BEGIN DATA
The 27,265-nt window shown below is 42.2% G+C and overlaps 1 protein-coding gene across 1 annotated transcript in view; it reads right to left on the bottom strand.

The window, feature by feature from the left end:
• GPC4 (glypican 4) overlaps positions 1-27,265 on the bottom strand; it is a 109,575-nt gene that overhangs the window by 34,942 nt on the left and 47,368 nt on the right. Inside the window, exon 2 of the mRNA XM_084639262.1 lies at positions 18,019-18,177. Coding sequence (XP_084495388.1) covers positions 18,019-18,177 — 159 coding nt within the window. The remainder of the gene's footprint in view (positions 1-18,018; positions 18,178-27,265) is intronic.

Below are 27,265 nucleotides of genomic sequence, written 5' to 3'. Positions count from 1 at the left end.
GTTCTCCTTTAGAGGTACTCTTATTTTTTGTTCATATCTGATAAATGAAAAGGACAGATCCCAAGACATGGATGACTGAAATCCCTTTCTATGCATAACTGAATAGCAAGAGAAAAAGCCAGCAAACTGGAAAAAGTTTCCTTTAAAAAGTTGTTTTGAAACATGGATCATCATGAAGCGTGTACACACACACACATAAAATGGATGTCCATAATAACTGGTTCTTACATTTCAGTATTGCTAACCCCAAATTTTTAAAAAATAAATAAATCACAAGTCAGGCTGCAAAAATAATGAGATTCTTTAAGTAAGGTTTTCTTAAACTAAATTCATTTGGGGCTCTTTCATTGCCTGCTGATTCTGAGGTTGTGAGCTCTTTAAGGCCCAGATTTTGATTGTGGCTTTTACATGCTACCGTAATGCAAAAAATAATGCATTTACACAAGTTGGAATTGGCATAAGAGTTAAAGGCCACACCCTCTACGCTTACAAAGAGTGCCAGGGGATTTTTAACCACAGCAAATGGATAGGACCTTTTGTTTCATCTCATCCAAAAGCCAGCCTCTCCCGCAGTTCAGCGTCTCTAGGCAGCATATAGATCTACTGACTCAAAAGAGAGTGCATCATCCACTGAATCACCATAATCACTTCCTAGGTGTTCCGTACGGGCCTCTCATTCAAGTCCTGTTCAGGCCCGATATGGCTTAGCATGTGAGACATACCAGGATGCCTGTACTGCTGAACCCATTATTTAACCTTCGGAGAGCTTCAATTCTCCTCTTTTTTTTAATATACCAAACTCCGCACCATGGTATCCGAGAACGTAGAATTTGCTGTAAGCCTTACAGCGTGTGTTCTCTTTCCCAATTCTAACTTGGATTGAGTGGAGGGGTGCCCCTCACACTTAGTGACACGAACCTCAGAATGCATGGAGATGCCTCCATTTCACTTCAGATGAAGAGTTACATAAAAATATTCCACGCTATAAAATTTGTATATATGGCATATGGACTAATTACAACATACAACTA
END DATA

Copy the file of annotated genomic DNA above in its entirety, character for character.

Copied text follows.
The 27,265-nt window shown below is 42.2% G+C and overlaps 1 protein-coding gene across 1 annotated transcript in view; it reads right to left on the bottom strand.

The window, feature by feature from the left end:
• GPC4 (glypican 4) overlaps positions 1-27,265 on the bottom strand; it is a 109,575-nt gene that overhangs the window by 34,942 nt on the left and 47,368 nt on the right. Inside the window, exon 2 of the mRNA XM_084639262.1 lies at positions 18,019-18,177. Coding sequence (XP_084495388.1) covers positions 18,019-18,177 — 159 coding nt within the window. The remainder of the gene's footprint in view (positions 1-18,018; positions 18,178-27,265) is intronic.

Below are 27,265 nucleotides of genomic sequence, written 5' to 3'. Positions count from 1 at the left end.
GTTCTCCTTTAGAGGTACTCTTATTTTTTGTTCATATCTGATAAATGAAAAGGACAGATCCCAAGACATGGATGACTGAAATCCCTTTCTATGCATAACTGAATAGCAAGAGAAAAAGCCAGCAAACTGGAAAAAGTTTCCTTTAAAAAGTTGTTTTGAAACATGGATCATCATGAAGCGTGTACACACACACACATAAAATGGATGTCCATAATAACTGGTTCTTACATTTCAGTATTGCTAACCCCAAATTTTTAAAAAATAAATAAATCACAAGTCAGGCTGCAAAAATAATGAGATTCTTTAAGTAAGGTTTTCTTAAACTAAATTCATTTGGGGCTCTTTCATTGCCTGCTGATTCTGAGGTTGTGAGCTCTTTAAGGCCCAGATTTTGATTGTGGCTTTTACATGCTACCGTAATGCAAAAAATAATGCATTTACACAAGTTGGAATTGGCATAAGAGTTAAAGGCCACACCCTCTACGCTTACAAAGAGTGCCAGGGGATTTTTAACCACAGCAAATGGATAGGACCTTTTGTTTCATCTCATCCAAAAGCCAGCCTCTCCCGCAGTTCAGCGTCTCTAGGCAGCATATAGATCTACTGACTCAAAAGAGAGTGCATCATCCACTGAATCACCATAATCACTTCCTAGGTGTTCCGTACGGGCCTCTCATTCAAGTCCTGTTCAGGCCCGATATGGCTTAGCATGTGAGACATACCAGGATGCCTGTACTGCTGAACCCATTATTTAACCTTCGGAGAGCTTCAATTCTCCTCTTTTTTTTAATATACCAAACTCCGCACCATGGTATCCGAGAACGTAGAATTTGCTGTAAGCCTTACAGCGTGTGTTCTCTTTCCCAATTCTAACTTGGATTGAGTGGAGGGGTGCCCCTCACACTTAGTGACACGAACCTCAGAATGCATGGAGATGCCTCCATTTCACTTCAGATGAAGAGTTACATAAAAATATTCCACGCTATAAAATTTGTATATATGGCATATGGACTAATTACAACATACAACTA